New Year’s Resolutions for Digital Signage Content in 2016

While many in the digital signage content industry are focused on acquiring new customers to buy screens – an ever shrinking group of those who have managed to avoid the technology (in vain!) – those of us in the content creation niche, are confident that our market will continue to expand. As we ring in the New Year and replace our calendars (isn’t it good to keep some things non-digital?), we’d like to suggest these New Year’s Resolutions for Digital Signage in 2016.

Come to Grips – Your Content Isn’t Getting Any Younger

One fact about content in our connected world is that once it’s put out there, it will be consumed and, as a result, date stamped. Try writing blogs – it’s a beast that must always be fed!

The same is true of videos, graphics, case studies, white papers. Once content is released, we must move on to creating the next iteration of it. In short, content gets old – and fast. Digital signage content falls within that same realm.

Thus, as more companies add digital signage to their businesses, they start a timer for when new content will need to be developed. In our experience, this tends to be two to three years. While this isn’t new news to the sector, it should serve as a reminder that budget should be set aside for content specifically. Then, hardware and software can remain fresh and add value through new content development.

Update Digital Signage by Updating your Website

In our work creating and optimizing digital signage content, we have often used our customers’ websites to guide the design conversation. A new trend has risen, where the same content can sent to a website and to digital signage. Customers like to base designs for screens off of brand guidelines, and existing content. This works hand-in-hand with digital signage content.

Companies have realized that IT teams don’t update digital signage. Even though the company website content benefits, the digital signage content doesn’t. Instead, consolidate those internal content resources, and let one upload to the webserver update both digital signage and the website. With many customers opting for cloud based digital signage systems, this is even easier to accomplish.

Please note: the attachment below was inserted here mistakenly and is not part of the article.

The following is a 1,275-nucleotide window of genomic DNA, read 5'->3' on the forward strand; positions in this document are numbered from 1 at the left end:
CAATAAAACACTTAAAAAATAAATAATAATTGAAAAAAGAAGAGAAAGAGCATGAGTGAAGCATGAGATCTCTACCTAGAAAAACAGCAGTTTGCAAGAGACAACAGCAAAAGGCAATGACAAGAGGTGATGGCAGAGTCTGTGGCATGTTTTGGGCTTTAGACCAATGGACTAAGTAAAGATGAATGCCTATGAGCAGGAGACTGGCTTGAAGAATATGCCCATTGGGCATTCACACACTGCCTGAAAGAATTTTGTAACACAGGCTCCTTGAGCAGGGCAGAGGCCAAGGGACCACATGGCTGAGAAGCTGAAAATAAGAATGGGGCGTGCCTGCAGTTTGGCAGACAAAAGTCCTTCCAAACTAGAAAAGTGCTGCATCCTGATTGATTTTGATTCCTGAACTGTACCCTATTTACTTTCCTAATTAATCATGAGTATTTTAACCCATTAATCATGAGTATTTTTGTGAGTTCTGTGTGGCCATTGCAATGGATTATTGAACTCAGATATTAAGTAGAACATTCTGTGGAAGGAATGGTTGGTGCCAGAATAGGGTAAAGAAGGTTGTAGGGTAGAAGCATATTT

One caveat, is that websites and signage tend to require different resolutions and file types for digital signage content. When considering parallel updates to websites and digital signage, make sure to do your homework. Consult with a company familiar with both digital signage systems and web development.

Don’t Go Interactive Unless You’re Replacing Somebody

This subtitle sounds a little extreme. The job market these days doesn’t appreciate it either! But, unless a digital sign is providing information that an employee could state, it won’t be used. People prefer personal contact when they need help. As a general rule, don’t implement an interactive screen unless you’re planning on having it significantly supplement a person on your staff.

Do your Front Desk staff spend a lot of time printing boarding passes for guests? Are people constantly asking how to get to their event space? Are you paying someone to throw away printed menus when you could make them digital and update them as often as you want? I offer these examples because they are a few of the applications of digital signage that tend to be the most valuable to users.

But, if you expect visitors to swipe their way through headline news on a 55 inch screen, while reading detailed articles as people look on, we suggest re-evaluating your use case. Weather conditions and scrolling text messages are also funny. Catching the eye of a passerby is one thing, but these two overused digital signage content types rarely provide value to customers. Even if the information is regularly updated, the value will quickly grow fade. As with any technology, the driving force should be to improve customer service while containing costs. This is a fine balancing act indeed, but one that can ensure the success of your digital signage.

We see many examples of unused digital signage, with interactive kiosks at the top. Remember in Home Alone, when Kevin McCallister tells the story about the roller skates he never took out of the box? Don’t be “that guy” with digital signage that your customers don’t even need to use!

Let Your Desired Digital Signage Content Decrease the Cost of Software and Hardware

We’ve seen a lot of customers purchase software and hardware that is overkill for what they plan on doing with it. In a dream world, you would constantly update content, and screen functionality. But we find that few customers have the resources and/or focus to accomplish this.

Spend a little extra time finding a solution that provides functionality for what you want 90% of the time. You’ll end up saving a lot more than 10% on the software and hardware of your investment. Tools with all the bells and whistles can cost upwards of $2,000 for software (or $50/month hosted). Interactive hardware is just as much. Less expensive options provide software for free, a player at less than $500, and a non-interactive screen for less than $1,000. Don’t let the cost of digital signage scare you. Instead, determine how your content functions, and find software and hardware that can affordably make that happen.

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